Sakura Wars 2

Sakura Taisen 2 (サクラ大戦2) - Saturn, Dreamcast, Windows, PSP (1998)


This entry is part 3 of 6 in the series Sakura Wars

This much-anticipated sequel was released for Saturn in April of 1998. It remains the breakout hit of the series, selling over half a million copies – this also makes it the #2 best-selling gal game title of all time, behind Tokimeki Memorial. The limited edition came with a thick pamphlet and a poster. It began the tradition of using a historical, poetic quotation as a subtitle; this time being Kimi, Shinitamou Koto Nakare (“Beloved, You Must Not Die”) – from a controversial wartime poem by Akiko Yosano.

The biggest addition to the game, of course, is the expanded cast of heroines. Two new arrivals, Italian prodigy Orihime Soletta, and German girl Reni Milchstrasse, have joined the Imperial Revue. Ohgami returns to the theater from a one-year deployment aboard a Navy ship, and finds most of the Flower Troupe away on various business. Eventually the Black Nest Society are found to be at it again, and the now nine-member Flower Troupe is called upon to save the capital once more.

In addition, Sakura Taisen 2 also features the cutesy child character of Tsubomi, with her catch phrase “smile, smile!” Further, there’s the hyper-caricatured okama (effeminate male) trio of the Rose Troupe, serving as a form of comic relief.

The game systems here are a refinement upon the formulas introduced in ST1. The original LIPS types are back, plus several new types. In one, you need to facilitate a touchy conversation between several characters on- screen. This generally involves clicking randomly back and forth between them until the situation is worked out, or until you fall asleep at the controller, whichever comes first. Another type changes up the answers on you halfway through the time limit, which can sometimes help you or harm you. Still another gives an overarching time limit that counts down while you deal with several individual time-limited LIPS choices. The biggest change to LIPS is the personality gauge, which uses colors to track the kind of answers that you give to your troupe in LIPS decisions, recording whether you are a gentle or strict leader. Different characters prefer for Ohgami to behave in different ways, so the meter affects the way various scenes play out throughout the game.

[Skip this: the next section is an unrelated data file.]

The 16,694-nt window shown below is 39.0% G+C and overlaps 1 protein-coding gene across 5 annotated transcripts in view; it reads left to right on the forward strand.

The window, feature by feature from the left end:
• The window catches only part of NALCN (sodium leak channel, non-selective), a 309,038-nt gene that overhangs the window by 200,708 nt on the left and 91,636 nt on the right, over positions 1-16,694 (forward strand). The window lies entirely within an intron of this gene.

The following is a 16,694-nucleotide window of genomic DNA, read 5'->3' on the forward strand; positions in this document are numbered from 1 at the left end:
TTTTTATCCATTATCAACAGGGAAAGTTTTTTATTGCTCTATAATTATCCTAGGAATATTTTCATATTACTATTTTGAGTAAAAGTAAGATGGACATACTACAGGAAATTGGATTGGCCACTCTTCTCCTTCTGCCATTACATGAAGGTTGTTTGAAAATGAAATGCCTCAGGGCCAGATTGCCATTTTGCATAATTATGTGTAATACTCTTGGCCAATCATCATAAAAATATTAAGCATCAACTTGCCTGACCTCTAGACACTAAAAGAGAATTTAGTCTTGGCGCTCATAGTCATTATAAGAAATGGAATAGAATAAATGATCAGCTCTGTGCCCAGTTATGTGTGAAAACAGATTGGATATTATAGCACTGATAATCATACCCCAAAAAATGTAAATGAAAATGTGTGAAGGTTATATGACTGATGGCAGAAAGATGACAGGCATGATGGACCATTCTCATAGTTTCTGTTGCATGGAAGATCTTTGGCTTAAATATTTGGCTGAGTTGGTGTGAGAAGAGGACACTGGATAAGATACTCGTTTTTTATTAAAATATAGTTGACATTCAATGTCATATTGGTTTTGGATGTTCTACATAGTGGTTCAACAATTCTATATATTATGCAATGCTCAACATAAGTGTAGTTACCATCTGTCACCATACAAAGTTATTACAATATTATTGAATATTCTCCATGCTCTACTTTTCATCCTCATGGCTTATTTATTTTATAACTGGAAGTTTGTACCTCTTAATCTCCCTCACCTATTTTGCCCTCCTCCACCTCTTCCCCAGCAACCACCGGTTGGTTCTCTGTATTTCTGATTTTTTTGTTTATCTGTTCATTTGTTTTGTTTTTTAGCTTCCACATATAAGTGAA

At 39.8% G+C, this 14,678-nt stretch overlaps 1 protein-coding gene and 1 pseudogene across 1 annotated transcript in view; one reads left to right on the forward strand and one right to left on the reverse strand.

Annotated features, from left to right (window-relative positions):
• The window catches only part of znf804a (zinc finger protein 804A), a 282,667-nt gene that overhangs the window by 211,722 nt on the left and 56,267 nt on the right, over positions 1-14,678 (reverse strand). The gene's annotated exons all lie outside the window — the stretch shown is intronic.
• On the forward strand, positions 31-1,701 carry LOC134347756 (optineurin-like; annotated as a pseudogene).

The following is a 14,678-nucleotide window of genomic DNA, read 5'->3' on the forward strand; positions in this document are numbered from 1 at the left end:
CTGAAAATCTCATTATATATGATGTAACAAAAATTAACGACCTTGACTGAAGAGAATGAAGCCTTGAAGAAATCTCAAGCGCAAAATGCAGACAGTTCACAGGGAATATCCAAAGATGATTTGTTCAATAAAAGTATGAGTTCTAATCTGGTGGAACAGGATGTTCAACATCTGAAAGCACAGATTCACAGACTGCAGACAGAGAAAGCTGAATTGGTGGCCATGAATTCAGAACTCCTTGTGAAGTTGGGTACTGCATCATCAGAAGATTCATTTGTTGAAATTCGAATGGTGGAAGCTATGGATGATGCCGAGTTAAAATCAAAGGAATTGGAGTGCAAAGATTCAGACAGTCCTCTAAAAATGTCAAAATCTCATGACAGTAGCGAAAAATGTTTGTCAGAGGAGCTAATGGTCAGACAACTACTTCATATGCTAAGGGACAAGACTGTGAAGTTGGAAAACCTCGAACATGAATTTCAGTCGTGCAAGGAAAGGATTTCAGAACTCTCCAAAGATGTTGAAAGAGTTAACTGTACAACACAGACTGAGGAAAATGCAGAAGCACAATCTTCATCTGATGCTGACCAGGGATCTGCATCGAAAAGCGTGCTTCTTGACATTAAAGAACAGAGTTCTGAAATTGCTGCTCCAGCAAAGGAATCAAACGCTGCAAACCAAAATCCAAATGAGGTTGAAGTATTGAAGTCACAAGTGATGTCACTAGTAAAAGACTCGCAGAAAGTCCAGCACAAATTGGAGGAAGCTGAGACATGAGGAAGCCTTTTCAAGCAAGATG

Such added details permeate the game, reflecting a sense of confidence and joy on the part of the creators, as if they are certain that they are onto something. 3D-animated cherry blossom petals blow past. Characters get a huge range of expressive poses and portraits. Each heroine has a new, third costume in her wardrobe. In combat, the active character shows a full, high-res bust, broken out of the UI, rather than a tiny portrait. The Koubu have been upgraded to the Koubu-Kai (“warrior of light, revised”), which are slightly bigger and more badass versions of the original mecha units. At the turning point, these are further upgraded to the Tenbu (“warrior of heaven”). Though your units are still represented by sprites in battle, whenever you execute a special move, you’ll be treated to a polygonal model of the Koubu performing its ability.

The scale of the game has been expanded lengthwise, too, occupying three discs versus the previous game’s two. This even includes a classic hot springs vacation, just like any harem anime is obliged to, driving home the long, leisurely pace of the whole adventure. Furthermore, save data from Sakura Taisen can be imported, unlocking certain scenes and allowing you to continue the relationship you have already cultivated thus far.

Sakura Taisen 2 was released for the Dreamcast in 2000, during the lead-up to Sakura Taisen 3. It included a special preview disc for the sequel, still six months off at that point. It contains all of the enhancements that were in the DC port of the previous game, including nicer looking cinemas and higher resolution graphics. The limited edition contained a pink Puru Puru Pack, the Dreamcast’s force-feedback unit, which slotted into the controller nicely below the pink VMU from the first game’s Dreamcast limited edition. Animations appear on the VMU screen at certain moments, such as when you earn trust points during adventure sections or perform deathblows during combat scenes. This version was also ported to Windows.

Of course, as was mentioned earlier in this section, Sakura Taisen 2 was also bundled with its predecessor and released for the PSP in 2005.

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